Helen Richardson-Walsh provides an interesting dissection of her preparation to shoot a penalty in the 2016 Olympics women’s hockey final. Getting booed as she walked to the ball was a shock, but it did. helped. “It made me angry and the anger got on my nerves.”
And in setback it reminds us of the mighty professor that pain can be, Greenwood recounting the succession of England’s Grand Slam failures that preceded their 2003 success in Dublin under Clive Woodward. The lessons could be summarized as follows:
1999 v Wales: Keep pushing the scoreboard up, get two more scores.
2000 v Scotland: play the conditions.
2001 vs. Ireland: Choose only fit players.
2002 v France: Build a wider kicking game, don’t always trust Jonny!
In well-being, Woodward’s handling of a family crisis at Greenwood during RWC 2003, when he told the player to go home and take as long as he wanted, even if it meant missing the most critical games in the history of national rugby is cited as an exceptional management.
Greenwood and his wife Caro feared losing their child during pregnancy, so soon after losing their son Freddie after his premature birth in 2002. As we know Greenwood returned home, spent a week with his wife, returned to Australia with a lead in better space and helped England win the trophy.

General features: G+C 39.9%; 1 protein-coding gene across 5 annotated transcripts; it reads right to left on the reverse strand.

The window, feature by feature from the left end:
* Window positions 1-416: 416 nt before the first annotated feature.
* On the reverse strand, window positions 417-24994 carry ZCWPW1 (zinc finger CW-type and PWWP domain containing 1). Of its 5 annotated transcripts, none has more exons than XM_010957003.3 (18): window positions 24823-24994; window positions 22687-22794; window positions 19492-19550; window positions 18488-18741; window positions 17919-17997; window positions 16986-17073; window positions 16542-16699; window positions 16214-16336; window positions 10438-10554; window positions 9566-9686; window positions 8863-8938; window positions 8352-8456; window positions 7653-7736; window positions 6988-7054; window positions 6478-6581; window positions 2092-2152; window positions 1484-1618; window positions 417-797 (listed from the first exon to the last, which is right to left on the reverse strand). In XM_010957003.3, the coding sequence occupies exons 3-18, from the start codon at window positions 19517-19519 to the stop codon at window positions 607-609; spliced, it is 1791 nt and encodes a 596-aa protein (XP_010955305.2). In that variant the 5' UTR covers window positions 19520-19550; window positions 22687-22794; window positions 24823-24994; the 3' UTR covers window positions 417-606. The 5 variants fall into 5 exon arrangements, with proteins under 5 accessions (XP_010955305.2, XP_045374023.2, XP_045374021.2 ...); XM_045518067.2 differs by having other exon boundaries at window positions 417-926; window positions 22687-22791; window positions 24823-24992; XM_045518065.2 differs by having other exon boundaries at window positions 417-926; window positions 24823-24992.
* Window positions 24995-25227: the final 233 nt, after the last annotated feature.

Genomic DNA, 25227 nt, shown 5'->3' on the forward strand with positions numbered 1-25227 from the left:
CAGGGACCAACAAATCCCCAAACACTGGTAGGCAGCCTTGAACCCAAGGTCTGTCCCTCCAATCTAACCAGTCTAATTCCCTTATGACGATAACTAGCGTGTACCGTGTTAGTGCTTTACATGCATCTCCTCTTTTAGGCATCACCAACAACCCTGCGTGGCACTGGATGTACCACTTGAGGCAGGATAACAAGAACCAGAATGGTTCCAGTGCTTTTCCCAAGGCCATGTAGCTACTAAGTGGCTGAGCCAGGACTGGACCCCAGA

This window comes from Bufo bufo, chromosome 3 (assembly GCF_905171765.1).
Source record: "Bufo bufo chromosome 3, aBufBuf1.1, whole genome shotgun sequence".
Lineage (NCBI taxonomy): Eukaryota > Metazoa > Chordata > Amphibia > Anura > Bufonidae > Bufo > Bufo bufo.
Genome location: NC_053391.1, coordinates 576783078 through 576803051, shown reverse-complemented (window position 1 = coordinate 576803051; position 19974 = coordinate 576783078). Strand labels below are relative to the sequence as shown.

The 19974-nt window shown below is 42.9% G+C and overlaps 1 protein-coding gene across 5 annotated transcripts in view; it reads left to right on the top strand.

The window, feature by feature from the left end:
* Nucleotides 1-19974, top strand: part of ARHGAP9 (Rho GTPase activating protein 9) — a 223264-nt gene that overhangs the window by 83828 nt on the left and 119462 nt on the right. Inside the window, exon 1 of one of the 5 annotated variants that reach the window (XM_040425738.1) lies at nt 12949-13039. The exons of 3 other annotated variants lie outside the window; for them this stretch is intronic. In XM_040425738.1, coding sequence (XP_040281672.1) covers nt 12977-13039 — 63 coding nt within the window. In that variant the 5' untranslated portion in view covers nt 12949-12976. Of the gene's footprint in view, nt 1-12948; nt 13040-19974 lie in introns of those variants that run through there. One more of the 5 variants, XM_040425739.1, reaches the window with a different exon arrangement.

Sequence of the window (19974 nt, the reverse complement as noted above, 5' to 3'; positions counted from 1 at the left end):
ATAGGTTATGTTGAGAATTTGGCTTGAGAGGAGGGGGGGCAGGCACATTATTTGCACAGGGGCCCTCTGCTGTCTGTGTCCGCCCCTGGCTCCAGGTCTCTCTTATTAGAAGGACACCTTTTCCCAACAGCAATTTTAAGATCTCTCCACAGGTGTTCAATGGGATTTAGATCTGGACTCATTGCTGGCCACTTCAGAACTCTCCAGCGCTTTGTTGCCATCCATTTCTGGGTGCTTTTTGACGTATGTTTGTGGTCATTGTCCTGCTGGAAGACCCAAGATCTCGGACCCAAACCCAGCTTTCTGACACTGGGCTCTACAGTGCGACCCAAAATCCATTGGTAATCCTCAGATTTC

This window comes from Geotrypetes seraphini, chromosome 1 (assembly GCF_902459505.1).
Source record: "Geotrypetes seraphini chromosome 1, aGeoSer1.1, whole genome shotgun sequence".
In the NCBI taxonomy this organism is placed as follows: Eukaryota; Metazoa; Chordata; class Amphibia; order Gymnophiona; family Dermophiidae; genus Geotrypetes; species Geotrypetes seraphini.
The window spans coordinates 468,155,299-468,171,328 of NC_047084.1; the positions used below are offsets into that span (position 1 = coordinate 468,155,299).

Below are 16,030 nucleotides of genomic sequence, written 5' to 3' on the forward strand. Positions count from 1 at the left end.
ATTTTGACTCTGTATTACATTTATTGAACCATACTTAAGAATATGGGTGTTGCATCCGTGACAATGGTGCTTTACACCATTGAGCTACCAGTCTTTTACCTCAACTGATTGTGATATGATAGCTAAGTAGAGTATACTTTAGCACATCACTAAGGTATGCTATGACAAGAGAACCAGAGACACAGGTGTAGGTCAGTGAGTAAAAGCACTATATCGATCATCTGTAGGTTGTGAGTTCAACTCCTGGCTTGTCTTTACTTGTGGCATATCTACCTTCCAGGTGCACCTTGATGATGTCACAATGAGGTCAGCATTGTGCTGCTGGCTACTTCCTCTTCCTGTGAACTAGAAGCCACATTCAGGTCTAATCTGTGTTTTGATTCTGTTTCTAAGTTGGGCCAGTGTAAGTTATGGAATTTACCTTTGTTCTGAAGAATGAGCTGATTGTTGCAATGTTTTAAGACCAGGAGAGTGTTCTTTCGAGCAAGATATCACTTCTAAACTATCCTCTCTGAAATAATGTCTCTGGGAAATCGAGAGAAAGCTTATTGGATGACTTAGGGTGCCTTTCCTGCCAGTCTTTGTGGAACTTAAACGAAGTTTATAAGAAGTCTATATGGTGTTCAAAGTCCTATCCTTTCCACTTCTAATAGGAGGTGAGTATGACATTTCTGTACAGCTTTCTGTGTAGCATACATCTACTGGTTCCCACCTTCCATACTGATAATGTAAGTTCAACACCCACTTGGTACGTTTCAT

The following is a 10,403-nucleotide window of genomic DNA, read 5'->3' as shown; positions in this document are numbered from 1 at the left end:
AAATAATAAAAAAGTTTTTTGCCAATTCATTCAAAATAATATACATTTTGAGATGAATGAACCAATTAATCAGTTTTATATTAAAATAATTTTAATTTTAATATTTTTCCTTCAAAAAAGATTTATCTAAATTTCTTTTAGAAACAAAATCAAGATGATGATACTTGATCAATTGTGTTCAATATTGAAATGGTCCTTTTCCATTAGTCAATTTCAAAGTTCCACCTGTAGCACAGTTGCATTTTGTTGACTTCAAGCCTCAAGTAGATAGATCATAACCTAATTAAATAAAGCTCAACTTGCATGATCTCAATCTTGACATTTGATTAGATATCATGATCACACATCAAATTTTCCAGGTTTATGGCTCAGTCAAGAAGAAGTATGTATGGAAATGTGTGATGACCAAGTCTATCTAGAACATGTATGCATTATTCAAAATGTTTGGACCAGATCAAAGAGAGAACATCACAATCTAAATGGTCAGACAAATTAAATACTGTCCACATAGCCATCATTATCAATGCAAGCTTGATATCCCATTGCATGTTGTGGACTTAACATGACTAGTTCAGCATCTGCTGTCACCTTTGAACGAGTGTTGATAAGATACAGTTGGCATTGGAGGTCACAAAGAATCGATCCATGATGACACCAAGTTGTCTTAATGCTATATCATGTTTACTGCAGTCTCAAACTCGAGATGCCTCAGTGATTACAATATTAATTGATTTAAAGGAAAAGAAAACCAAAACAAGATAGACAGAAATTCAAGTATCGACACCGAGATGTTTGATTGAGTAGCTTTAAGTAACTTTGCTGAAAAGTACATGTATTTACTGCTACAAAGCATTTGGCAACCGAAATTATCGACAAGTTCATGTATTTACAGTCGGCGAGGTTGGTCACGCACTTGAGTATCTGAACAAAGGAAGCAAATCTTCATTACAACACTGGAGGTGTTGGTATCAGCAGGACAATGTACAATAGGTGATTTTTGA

“It was a truly amazing piece of player well-being on Clive’s part. He was and is world class, ”said Greenwood, a father of three who, in addition to his media work, is UK Customer Director for Afiniti, an artificial intelligence organization.
Speed completes the section – “If you can’t feed a team with two pizzas, that’s too big,” said Amazon founder Jeff Bezos – and voila, a guided tour of a book that condenses best practices and common sense in 300 tidy pages.
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World class: how to lead, learn and grow like a champion by Will Greenwood and Ben Fennell is published by Ebury Edge, RRP £ 20.